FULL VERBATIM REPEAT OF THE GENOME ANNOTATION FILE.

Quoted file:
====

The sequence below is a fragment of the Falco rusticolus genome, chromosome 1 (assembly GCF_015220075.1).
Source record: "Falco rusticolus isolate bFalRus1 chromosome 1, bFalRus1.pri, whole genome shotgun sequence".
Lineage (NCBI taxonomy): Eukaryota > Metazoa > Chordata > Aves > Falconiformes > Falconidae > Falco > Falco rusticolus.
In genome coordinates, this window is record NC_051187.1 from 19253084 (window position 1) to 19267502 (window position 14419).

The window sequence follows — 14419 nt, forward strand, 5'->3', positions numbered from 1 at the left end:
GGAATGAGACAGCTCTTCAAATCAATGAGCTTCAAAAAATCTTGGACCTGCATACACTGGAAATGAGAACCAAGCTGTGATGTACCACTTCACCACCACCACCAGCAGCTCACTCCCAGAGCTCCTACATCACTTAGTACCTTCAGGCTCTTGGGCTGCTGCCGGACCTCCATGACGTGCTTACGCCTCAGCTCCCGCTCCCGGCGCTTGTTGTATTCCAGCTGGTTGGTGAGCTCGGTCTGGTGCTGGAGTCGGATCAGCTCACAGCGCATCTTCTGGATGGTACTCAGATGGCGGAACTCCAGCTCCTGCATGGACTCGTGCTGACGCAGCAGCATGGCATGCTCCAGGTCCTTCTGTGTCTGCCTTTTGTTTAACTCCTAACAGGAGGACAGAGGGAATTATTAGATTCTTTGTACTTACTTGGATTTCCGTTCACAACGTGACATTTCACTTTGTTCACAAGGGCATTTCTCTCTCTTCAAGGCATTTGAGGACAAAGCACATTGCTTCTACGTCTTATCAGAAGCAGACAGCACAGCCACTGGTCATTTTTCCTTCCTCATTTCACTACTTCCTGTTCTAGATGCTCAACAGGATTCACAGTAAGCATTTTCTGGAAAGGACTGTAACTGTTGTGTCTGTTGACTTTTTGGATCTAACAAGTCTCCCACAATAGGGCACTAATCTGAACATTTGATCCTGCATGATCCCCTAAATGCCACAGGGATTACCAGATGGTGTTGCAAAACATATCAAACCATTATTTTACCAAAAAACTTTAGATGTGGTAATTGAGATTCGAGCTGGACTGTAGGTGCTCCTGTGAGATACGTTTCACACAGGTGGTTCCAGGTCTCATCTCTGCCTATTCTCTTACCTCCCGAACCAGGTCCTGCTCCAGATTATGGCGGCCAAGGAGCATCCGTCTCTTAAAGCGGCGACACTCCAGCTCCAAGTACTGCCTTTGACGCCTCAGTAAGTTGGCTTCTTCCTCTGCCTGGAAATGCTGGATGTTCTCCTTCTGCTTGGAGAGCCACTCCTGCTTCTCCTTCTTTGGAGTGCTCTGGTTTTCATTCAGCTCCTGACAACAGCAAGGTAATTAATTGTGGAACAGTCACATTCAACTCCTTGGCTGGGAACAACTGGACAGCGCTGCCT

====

The sequence below is a fragment of the Falco rusticolus genome, chromosome 1 (assembly GCF_015220075.1).
Source record: "Falco rusticolus isolate bFalRus1 chromosome 1, bFalRus1.pri, whole genome shotgun sequence".
Lineage (NCBI taxonomy): Eukaryota > Metazoa > Chordata > Aves > Falconiformes > Falconidae > Falco > Falco rusticolus.
In genome coordinates, this window is record NC_051187.1 from 19253084 (window position 1) to 19267502 (window position 14419).

The window sequence follows — 14419 nt, forward strand, 5'->3', positions numbered from 1 at the left end:
GGAATGAGACAGCTCTTCAAATCAATGAGCTTCAAAAAATCTTGGACCTGCATACACTGGAAATGAGAACCAAGCTGTGATGTACCACTTCACCACCACCACCAGCAGCTCACTCCCAGAGCTCCTACATCACTTAGTACCTTCAGGCTCTTGGGCTGCTGCCGGACCTCCATGACGTGCTTACGCCTCAGCTCCCGCTCCCGGCGCTTGTTGTATTCCAGCTGGTTGGTGAGCTCGGTCTGGTGCTGGAGTCGGATCAGCTCACAGCGCATCTTCTGGATGGTACTCAGATGGCGGAACTCCAGCTCCTGCATGGACTCGTGCTGACGCAGCAGCATGGCATGCTCCAGGTCCTTCTGTGTCTGCCTTTTGTTTAACTCCTAACAGGAGGACAGAGGGAATTATTAGATTCTTTGTACTTACTTGGATTTCCGTTCACAACGTGACATTTCACTTTGTTCACAAGGGCATTTCTCTCTCTTCAAGGCATTTGAGGACAAAGCACATTGCTTCTACGTCTTATCAGAAGCAGACAGCACAGCCACTGGTCATTTTTCCTTCCTCATTTCACTACTTCCTGTTCTAGATGCTCAACAGGATTCACAGTAAGCATTTTCTGGAAAGGACTGTAACTGTTGTGTCTGTTGACTTTTTGGATCTAACAAGTCTCCCACAATAGGGCACTAATCTGAACATTTGATCCTGCATGATCCCCTAAATGCCACAGGGATTACCAGATGGTGTTGCAAAACATATCAAACCATTATTTTACCAAAAAACTTTAGATGTGGTAATTGAGATTCGAGCTGGACTGTAGGTGCTCCTGTGAGATACGTTTCACACAGGTGGTTCCAGGTCTCATCTCTGCCTATTCTCTTACCTCCCGAACCAGGTCCTGCTCCAGATTATGGCGGCCAAGGAGCATCCGTCTCTTAAAGCGGCGACACTCCAGCTCCAAGTACTGCCTTTGACGCCTCAGTAAGTTGGCTTCTTCCTCTGCCTGGAAATGCTGGATGTTCTCCTTCTGCTTGGAGAGCCACTCCTGCTTCTCCTTCTTTGGAGTGCTCTGGTTTTCATTCAGCTCCTGACAACAGCAAGGTAATTAATTGTGGAACAGTCACATTCAACTCCTTGGCTGGGAACAACTGGACAGCGCTGCCT